But the important question to be answered is about how the Church which survived the Roman persecutions subsequently understood the matter. Almost immediately afterwards, the bishop of Rome begins to assert authority over other churches and bishops. What a Catholic could see as a proper development of Irenaeus' thought, you cannot possibly accept. Whether you are right or wrong about Irenaeus, the problem remains for non-Catholics that the Christians who survived the persecution of the Roman Empire embraced the Catholic way to interpret Irenaeus.

You brought up Tertullian. He left the Catholic Church in part for the very problem we are discussing. Only a few decades after St. Irenaeus suffered martyrdom we see what I consider to be development and what you must accept as corruption: "I hear that an edict has been issued, and that a peremptory one. The Sovereign Pontiff, indeed, the bishop of bishops puts forth his edict...

It so happens that Tertullian disagrees with the bishop of Rome on a point of authority to remit sins. His criticism of the Roman Church is more pointed some chapters later where we read him opposing the idea that the keys of authority given to Peter were passed on to the Church in any way, denying any prerogatives to the successor of Peter as the Roman bishop. Speaking of him he described sarcastically, but accurately, as "bishop of bishops", he writes:

"As for your present decision (to remit the sins of adultery and fornication after penance), I want to ask on what grounds you assume this right for the Church. Is it because the Lord said to Peter 'Upon this rock I will build my Church, to thee I have given the keys of the kingdom of heaven', or: 'Whatsoever thou shalt bind or loose on earth shall be bound or loosed in heaven,' that you therefore presume that the power of binding and loosing has come down to yourself also, that, to the whole Church akin to Peter? Who are you to alter and subvert the plain intention of the Lord when he conferred this upon Peter personally? 'Upon thee,' he says, 'I will build my Church. And he said, 'Whatsoever thou shalt bind or loose, not what they bind or loose.'"

The first quote is from De Pudicitia, ch. 1. The second quote is from ch. 21 as translated in a volume called Early Latin Theology, S.L. Greenslade, editor, published by The Westminster Press, 1956

Not long after this, Tertullian's fellow African, St. Cyprian is at odds with Pope Stephen over Stephen's decision that where there is the correct matter, form, and intention, heretical baptisms are valid and not to be repeated should the individual seek entry to the Catholic Church. The popes are exercising so much authority even before the Council of Nicea that the non-Catholic Christian is forced to admit that ecclesiastically, the apostolic teaching was subverted very very early.

Ken, even if you have understood Irenaeus correctly, I would urge you to consider that the apostasy claims of groups like the LDS are reasonable if the body of Christians who survived the persecutions (identified as Catholic) misunderstood Irenaeus. Likewise, the apostasy claims of groups like the LDS are reasonable if those who tried to oppose Rome (the Empire or the Church), like Tertullian and the Montanists, underwent early extinction.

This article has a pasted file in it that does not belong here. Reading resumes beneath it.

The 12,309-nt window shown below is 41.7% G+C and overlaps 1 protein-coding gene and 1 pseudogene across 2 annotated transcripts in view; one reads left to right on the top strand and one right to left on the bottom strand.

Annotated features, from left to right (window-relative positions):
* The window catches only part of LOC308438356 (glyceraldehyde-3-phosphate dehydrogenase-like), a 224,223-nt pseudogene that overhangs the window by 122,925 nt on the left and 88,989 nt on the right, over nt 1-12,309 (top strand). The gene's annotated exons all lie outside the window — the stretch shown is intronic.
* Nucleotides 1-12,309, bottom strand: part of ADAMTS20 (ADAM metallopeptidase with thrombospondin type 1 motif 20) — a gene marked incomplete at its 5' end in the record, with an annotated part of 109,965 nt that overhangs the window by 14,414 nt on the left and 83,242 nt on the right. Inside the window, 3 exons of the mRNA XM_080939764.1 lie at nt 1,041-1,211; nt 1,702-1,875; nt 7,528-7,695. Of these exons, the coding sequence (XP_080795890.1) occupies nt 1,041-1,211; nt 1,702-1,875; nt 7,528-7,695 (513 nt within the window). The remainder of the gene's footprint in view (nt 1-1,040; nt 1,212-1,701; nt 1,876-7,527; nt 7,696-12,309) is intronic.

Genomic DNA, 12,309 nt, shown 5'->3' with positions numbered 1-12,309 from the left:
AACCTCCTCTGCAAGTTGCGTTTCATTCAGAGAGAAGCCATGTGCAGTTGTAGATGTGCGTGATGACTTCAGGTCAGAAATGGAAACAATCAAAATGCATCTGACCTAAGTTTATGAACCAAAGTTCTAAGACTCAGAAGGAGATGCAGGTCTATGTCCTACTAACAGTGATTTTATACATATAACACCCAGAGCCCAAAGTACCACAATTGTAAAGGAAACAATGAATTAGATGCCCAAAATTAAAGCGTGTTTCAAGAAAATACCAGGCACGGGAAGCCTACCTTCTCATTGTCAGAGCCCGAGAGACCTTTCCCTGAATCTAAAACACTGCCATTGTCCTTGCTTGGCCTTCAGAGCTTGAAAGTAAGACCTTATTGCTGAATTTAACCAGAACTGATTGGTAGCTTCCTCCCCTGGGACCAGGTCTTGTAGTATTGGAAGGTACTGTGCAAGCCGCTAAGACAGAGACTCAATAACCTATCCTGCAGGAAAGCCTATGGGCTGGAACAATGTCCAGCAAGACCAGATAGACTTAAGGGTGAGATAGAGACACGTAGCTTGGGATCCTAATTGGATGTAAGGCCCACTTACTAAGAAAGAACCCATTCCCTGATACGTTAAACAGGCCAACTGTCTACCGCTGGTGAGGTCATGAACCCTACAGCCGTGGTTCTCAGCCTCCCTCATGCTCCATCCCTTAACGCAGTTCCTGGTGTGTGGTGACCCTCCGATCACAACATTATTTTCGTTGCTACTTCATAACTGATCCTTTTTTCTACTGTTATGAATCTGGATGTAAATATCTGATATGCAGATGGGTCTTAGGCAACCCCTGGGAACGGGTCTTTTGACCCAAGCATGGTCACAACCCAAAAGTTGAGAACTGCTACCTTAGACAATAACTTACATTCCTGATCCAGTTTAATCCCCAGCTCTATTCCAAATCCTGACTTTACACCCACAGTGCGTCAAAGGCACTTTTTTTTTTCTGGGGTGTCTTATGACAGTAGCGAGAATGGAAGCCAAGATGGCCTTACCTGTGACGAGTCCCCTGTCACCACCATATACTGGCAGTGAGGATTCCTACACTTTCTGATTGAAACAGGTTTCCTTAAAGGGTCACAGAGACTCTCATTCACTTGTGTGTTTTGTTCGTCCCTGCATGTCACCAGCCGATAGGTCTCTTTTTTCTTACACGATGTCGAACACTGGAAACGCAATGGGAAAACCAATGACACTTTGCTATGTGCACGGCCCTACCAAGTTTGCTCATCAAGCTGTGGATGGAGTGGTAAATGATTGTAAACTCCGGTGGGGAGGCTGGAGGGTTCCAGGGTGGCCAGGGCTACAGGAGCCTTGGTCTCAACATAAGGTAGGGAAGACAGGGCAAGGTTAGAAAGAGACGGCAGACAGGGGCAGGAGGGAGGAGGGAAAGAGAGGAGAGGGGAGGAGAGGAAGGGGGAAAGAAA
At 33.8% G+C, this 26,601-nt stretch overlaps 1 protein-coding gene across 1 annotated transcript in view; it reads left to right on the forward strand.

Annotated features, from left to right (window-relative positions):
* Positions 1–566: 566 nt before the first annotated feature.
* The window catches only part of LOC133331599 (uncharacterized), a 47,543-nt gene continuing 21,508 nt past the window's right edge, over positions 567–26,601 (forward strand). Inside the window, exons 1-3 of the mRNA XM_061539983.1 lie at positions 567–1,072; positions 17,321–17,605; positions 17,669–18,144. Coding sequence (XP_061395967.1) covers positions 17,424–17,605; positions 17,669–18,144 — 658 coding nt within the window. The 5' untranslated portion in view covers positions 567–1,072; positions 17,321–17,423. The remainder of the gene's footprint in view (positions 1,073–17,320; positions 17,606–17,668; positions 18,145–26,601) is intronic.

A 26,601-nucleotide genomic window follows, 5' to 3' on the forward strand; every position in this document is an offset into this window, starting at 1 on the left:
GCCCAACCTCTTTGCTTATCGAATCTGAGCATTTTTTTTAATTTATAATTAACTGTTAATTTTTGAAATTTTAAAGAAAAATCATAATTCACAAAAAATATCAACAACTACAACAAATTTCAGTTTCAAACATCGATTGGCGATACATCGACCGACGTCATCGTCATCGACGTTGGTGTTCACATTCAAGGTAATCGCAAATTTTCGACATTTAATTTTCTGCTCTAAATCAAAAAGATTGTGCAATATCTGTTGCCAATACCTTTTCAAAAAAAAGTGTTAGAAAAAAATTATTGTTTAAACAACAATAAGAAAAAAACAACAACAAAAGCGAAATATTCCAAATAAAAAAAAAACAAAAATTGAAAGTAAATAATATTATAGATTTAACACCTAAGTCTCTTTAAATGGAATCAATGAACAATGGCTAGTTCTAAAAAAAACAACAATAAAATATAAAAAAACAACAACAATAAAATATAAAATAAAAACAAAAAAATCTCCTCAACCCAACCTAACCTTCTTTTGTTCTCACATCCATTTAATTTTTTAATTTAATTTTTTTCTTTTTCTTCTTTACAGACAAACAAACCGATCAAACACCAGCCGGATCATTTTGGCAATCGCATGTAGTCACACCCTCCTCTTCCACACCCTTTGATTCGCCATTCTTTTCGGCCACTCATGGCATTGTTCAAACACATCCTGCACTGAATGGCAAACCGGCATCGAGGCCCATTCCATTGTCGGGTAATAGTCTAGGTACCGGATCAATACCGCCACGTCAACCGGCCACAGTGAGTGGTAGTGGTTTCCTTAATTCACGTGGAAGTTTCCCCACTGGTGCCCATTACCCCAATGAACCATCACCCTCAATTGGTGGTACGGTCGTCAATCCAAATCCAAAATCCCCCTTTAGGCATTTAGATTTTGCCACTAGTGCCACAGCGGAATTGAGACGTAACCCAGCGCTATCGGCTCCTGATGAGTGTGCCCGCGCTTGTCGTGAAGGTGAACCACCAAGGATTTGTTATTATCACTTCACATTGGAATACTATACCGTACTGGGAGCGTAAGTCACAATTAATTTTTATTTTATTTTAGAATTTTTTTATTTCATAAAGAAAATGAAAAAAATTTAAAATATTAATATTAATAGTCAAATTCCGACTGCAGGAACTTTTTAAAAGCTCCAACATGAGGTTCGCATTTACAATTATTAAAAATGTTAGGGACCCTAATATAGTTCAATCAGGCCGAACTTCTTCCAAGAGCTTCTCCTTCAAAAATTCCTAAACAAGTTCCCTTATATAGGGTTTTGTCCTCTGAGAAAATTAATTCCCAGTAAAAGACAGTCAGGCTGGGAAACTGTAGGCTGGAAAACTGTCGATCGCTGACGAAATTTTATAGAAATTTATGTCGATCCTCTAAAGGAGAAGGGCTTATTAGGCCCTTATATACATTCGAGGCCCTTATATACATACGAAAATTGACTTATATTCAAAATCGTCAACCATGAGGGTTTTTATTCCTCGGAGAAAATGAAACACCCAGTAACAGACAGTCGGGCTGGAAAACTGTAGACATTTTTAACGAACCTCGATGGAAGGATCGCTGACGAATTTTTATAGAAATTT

David Waltz said...

Good afternoon Ken,

You were quite busy yesterday. Will try to address all your contributions, but in may be tomorrow before I can do so. I shall begin with the following you asked:

==If the mono-episcopacy is true and first century, why didn't the apostle Paul use that in his argument with the Corinthians in order to solve the problems of disunity and factions in chapters 1-4?==

Because Paul was essentially the bishop/overseer (ἐπίσκοπος) of the Corinthian Church. While the apostles were alive they functioned in what would later be termed exclusively as the office of bishop/overseer. During the apostolic period the threefold ministry was composed of the apostles, the presbyters/elders, and deacons. (Don't forget the fluidity of the terms used to describe the three separate offices—the apostles were also termed bishop, deacon, presbyter/elder and the presbyters, bishops.)

As for whether not the monepiscopacy "is true and first century", note the following excerpt from my 'Monespiscopacy and the early Church' thread that was published back on Feb. 10, 2015 - LINK:

==The fact that the terms elder/presbyter (πρεσβύτερος, presbuteros) and bishop (ἐπίσκοπος, episkopos) are certainly both used for some of the same individuals who filled the 'office' of what later can to known exclusively as elder/presbyter has virtually no bearing on whether or not there was a third office which was above it/them. I can think of no better representative of this view than the man who established beyond any reasonable doubt that those two terms were used interchangeably in the NT and early CFs: J. B. Lightfoot. His Saint Paul's Epistle to the Philippians (1868), The Christian Ministry (1868) and massive 5 volume work, Apostolic Fathers (1885-1890) established him as one of the top scholars who has written on this topic. And to my knowledge, there is not one scholar who has successfully questioned Lightfoot's monumental contributions on this issue.